"They're being impersonated. These folks never wrote these emails," Simrill said. "I mean it's really despicable that they are using our constituents' names and physical address as if they had written us an email."

Barron said he was upset to see his name and address attached to the email. "Someone's impersonating me," Barron said. "It's very discouraging, and it reeks of fraudulence."

David Holt, the president of the Consumer Energy Alliance, confirmed that his group wrote the form email, which is on its website as a template for constituents to contact their legislators.

Information from: The Post and Courier, http://www.postandcourier.com

Monday
Feb192018

$157,000 Grant Will Aid in Cleanup of Pelzer Mill Site

Cleanup of the old Pelzer Mill properties is one step closer to reality after the Pelzer Heritage Commission and Anderson County received a $157,000 award from the S.C. Brownfields Cleanup Revolving Loan Fund (BCRLF). 

“This is certainly welcome news to all of us in Pelzer." Pelzer Mayor Roger Scott. "The Saluda River is one of the town’s most underutilized resources, and the restoration of the old disposal site will help set the stage for great things in our future.”

The award, which is in the form of a subgrant and not a loan, will be combined with a previously-awarded $400,000 Environmental Protection Agency cleanup grant and used to provide a required two-foot thick earthen cap on the old Pelzer Mill disposal sites. The BCRLF grant was awarded by S.C. Department of Health and Evironmental Control, which administers the state’s revolving loan fund.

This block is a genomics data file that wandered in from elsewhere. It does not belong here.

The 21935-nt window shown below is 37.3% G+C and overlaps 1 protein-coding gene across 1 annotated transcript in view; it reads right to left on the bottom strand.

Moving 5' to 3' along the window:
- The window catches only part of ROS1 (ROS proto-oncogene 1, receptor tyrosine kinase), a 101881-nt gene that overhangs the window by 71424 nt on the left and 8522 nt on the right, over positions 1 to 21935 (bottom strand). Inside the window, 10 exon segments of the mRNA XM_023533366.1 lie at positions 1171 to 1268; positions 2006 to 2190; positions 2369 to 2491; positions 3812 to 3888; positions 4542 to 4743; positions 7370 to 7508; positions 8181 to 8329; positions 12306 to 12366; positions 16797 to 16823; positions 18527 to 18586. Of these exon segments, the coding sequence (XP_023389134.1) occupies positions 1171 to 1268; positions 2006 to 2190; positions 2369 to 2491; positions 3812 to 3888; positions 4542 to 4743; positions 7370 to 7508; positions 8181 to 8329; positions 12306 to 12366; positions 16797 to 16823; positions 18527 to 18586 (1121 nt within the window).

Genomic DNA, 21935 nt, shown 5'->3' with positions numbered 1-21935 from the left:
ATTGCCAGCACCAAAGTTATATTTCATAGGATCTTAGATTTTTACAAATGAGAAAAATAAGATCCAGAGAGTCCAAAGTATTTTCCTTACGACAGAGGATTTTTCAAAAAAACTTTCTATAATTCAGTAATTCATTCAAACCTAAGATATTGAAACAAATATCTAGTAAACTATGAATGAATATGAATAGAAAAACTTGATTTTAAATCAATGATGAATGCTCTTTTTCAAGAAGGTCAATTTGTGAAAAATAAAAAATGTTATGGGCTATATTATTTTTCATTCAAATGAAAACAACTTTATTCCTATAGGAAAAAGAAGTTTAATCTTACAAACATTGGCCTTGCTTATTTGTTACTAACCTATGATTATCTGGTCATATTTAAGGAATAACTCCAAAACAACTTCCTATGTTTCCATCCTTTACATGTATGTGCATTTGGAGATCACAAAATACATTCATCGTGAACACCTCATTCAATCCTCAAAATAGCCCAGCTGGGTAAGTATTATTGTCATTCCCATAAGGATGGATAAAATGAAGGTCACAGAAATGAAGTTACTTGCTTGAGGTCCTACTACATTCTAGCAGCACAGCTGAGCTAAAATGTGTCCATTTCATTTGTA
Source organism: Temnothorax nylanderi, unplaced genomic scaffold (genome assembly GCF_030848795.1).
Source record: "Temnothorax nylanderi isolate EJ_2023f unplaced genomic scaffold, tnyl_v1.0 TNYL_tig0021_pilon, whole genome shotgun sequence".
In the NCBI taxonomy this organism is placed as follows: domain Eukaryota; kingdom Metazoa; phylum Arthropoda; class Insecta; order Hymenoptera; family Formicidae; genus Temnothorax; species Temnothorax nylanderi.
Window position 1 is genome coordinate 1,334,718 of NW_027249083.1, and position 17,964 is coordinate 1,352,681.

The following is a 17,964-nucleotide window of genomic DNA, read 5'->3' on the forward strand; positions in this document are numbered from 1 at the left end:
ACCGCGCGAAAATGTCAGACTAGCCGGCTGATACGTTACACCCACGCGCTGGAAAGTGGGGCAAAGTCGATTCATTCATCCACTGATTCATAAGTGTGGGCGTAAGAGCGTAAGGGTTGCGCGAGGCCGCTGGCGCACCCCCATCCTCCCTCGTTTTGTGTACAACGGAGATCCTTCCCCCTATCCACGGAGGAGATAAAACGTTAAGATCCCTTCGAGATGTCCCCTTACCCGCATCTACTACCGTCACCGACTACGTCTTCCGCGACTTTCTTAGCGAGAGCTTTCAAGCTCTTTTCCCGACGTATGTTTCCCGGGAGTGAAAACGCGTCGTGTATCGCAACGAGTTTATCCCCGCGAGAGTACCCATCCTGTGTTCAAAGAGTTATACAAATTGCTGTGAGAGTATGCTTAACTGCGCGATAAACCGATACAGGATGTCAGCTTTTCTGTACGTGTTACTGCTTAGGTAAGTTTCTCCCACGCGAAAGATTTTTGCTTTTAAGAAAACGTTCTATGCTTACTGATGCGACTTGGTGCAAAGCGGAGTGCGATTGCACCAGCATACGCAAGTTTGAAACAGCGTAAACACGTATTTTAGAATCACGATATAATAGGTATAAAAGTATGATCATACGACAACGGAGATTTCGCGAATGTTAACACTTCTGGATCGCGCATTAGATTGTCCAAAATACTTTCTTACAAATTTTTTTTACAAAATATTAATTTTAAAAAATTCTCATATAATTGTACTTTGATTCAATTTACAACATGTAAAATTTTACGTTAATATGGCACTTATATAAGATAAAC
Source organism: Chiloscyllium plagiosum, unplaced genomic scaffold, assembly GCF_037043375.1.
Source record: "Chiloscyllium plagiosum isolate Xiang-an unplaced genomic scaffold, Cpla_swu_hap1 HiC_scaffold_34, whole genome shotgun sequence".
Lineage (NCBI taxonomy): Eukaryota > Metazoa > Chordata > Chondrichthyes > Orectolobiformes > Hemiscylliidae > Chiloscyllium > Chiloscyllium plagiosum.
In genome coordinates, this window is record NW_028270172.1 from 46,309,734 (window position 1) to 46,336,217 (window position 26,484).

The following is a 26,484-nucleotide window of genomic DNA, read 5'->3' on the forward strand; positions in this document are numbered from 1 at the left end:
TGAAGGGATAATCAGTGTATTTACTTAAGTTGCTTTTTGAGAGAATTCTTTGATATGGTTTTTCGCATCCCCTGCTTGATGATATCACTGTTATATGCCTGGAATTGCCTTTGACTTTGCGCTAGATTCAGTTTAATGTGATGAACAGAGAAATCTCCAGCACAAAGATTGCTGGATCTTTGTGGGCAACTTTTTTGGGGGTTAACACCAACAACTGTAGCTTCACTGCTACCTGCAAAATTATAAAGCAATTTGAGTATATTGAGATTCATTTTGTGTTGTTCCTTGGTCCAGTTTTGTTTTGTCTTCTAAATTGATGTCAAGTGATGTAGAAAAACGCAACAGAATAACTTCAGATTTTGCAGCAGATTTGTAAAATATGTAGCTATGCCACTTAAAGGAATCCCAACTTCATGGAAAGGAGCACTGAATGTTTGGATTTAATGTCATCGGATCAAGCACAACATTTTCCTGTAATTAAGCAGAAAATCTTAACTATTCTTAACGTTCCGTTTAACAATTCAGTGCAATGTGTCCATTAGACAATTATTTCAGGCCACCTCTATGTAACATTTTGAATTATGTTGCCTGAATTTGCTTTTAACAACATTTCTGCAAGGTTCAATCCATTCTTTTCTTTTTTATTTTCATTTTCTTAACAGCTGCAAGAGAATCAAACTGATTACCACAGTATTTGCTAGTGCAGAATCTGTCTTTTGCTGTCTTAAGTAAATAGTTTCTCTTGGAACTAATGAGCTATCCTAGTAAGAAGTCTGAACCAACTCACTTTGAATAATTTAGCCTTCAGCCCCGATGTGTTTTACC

“DHEC has been working with the County and Pelzer Heritage on these sites for several years now, and they have been helpful every step of the way”, said Pelzer Heritage President Dianne Lollis. “When we learned that a two-foot cap would be needed on the old landfill we were so worried that the funding gap would prove an insurmountable obstacle, but thanks to a lot of negotiation and hard work we found a solution.”

Installation of the cap is the main component of the cleanup project at the disposal site, which encompasses two large, separate parcels in the vicinity of Parker and Frost streets.  The cap will remediate known and potential environmental legacies on these sites. Gail Jeter with Cardno, Inc. serves as the effort’s project manager.  The disposal site project budget is approximately $500,000.  

“I am absolutely thrilled, and so incredibly grateful to DHEC and Gail Jeter for their help” said Anderson County Councilmember Cindy Wilson.  “This project will greatly enhance the livability of the Pelzer community and help ensure a much better future for the town and its residents.”

Cleanup of the disposal sites is just one part of a comprehensive effort by Pelzer Heritage and Anderson County to address the environmental legacy left by the Pelzer Mill and its successors.  Other efforts include: debris cleanup and asbestos abatement of the Lower Mill; asbestos and lead paint abatement for the Lower Mill Administration Building; and redevelopment of the Upper Mill property.